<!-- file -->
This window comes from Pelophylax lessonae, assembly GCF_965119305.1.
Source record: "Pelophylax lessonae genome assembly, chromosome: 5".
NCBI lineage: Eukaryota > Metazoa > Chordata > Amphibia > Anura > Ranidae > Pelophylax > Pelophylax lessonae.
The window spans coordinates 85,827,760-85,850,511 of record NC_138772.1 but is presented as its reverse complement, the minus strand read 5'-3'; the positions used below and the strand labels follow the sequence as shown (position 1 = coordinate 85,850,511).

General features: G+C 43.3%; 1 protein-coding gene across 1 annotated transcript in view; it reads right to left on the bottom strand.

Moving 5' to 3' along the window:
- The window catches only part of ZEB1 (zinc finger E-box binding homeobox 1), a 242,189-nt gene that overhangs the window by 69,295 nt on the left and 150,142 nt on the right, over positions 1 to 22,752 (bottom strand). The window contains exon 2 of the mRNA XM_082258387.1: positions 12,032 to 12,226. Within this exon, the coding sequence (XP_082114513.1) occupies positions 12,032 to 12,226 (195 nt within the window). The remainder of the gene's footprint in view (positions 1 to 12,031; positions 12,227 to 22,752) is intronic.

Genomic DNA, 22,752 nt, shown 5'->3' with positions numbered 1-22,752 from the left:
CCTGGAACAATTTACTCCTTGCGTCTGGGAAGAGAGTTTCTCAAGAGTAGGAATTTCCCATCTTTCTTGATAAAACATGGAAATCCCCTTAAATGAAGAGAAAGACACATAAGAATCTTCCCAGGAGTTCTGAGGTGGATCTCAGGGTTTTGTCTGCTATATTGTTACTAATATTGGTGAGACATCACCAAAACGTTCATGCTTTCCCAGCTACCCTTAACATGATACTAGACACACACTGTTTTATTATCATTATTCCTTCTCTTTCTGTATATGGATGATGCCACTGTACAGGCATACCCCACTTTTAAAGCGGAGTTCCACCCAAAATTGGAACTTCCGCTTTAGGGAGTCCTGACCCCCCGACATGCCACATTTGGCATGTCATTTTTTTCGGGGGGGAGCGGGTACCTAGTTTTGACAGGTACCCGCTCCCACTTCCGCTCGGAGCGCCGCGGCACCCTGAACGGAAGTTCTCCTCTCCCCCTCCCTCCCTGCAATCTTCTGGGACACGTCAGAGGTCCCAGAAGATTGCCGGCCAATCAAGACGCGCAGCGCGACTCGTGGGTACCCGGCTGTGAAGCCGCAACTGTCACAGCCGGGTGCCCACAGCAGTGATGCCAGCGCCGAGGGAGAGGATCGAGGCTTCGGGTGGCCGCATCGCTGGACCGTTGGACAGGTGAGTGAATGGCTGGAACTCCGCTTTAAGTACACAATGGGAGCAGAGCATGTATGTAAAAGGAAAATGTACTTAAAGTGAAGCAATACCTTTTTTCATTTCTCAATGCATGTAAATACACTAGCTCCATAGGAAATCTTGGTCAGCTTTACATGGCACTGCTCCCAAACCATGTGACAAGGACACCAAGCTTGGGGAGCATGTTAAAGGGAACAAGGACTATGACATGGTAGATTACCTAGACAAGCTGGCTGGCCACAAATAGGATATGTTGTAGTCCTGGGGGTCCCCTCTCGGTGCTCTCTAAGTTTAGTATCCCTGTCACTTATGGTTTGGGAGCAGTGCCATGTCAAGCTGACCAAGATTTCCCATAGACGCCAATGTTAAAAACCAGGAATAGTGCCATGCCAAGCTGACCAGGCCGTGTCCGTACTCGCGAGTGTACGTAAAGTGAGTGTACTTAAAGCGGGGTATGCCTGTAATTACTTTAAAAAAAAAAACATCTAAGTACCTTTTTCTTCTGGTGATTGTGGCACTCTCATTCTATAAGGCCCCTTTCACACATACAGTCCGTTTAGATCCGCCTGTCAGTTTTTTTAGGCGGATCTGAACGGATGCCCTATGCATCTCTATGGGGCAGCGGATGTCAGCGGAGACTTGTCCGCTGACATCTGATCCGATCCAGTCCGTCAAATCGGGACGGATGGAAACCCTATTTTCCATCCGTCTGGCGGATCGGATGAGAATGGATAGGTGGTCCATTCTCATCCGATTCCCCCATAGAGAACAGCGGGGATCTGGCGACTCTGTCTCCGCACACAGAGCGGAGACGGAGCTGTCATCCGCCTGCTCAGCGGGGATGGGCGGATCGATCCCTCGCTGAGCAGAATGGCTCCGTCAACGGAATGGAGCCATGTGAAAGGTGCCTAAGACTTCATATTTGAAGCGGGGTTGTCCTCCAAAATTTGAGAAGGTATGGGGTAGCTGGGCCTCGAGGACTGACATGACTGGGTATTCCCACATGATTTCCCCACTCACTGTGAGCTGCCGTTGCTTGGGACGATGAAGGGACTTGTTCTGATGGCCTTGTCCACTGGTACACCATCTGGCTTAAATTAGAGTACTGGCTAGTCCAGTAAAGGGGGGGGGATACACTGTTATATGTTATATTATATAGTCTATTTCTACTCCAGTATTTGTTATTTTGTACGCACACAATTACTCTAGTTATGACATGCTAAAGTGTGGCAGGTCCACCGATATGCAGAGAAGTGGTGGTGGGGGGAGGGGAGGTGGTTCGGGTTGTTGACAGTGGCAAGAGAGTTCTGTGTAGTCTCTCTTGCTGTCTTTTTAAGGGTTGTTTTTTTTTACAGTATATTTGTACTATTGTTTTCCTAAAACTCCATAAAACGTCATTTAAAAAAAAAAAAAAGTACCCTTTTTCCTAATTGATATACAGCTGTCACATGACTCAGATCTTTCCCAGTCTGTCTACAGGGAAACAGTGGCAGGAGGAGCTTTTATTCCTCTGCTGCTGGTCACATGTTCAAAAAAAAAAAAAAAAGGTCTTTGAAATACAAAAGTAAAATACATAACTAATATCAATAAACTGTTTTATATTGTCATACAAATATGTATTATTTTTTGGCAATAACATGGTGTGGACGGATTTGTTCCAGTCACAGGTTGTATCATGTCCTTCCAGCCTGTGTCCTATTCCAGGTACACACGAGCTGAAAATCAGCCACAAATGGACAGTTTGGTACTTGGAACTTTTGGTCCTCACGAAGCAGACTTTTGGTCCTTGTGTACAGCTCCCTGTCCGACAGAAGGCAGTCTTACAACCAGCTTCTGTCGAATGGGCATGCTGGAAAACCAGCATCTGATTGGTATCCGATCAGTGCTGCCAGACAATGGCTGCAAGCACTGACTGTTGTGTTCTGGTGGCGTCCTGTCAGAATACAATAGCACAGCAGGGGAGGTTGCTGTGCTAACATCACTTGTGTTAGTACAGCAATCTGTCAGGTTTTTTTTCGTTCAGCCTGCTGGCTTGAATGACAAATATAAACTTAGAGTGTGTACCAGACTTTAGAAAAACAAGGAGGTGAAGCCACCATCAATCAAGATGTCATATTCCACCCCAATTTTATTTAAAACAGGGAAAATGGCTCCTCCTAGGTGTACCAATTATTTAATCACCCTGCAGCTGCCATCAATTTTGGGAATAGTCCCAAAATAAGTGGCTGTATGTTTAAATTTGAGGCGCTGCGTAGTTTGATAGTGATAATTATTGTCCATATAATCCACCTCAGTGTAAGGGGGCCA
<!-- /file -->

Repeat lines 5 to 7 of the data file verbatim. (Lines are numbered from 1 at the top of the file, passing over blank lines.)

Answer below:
General features: G+C 43.3%; 1 protein-coding gene across 1 annotated transcript in view; it reads right to left on the bottom strand.

Moving 5' to 3' along the window:
- The window catches only part of ZEB1 (zinc finger E-box binding homeobox 1), a 242,189-nt gene that overhangs the window by 69,295 nt on the left and 150,142 nt on the right, over positions 1 to 22,752 (bottom strand). The window contains exon 2 of the mRNA XM_082258387.1: positions 12,032 to 12,226. Within this exon, the coding sequence (XP_082114513.1) occupies positions 12,032 to 12,226 (195 nt within the window). The remainder of the gene's footprint in view (positions 1 to 12,031; positions 12,227 to 22,752) is intronic.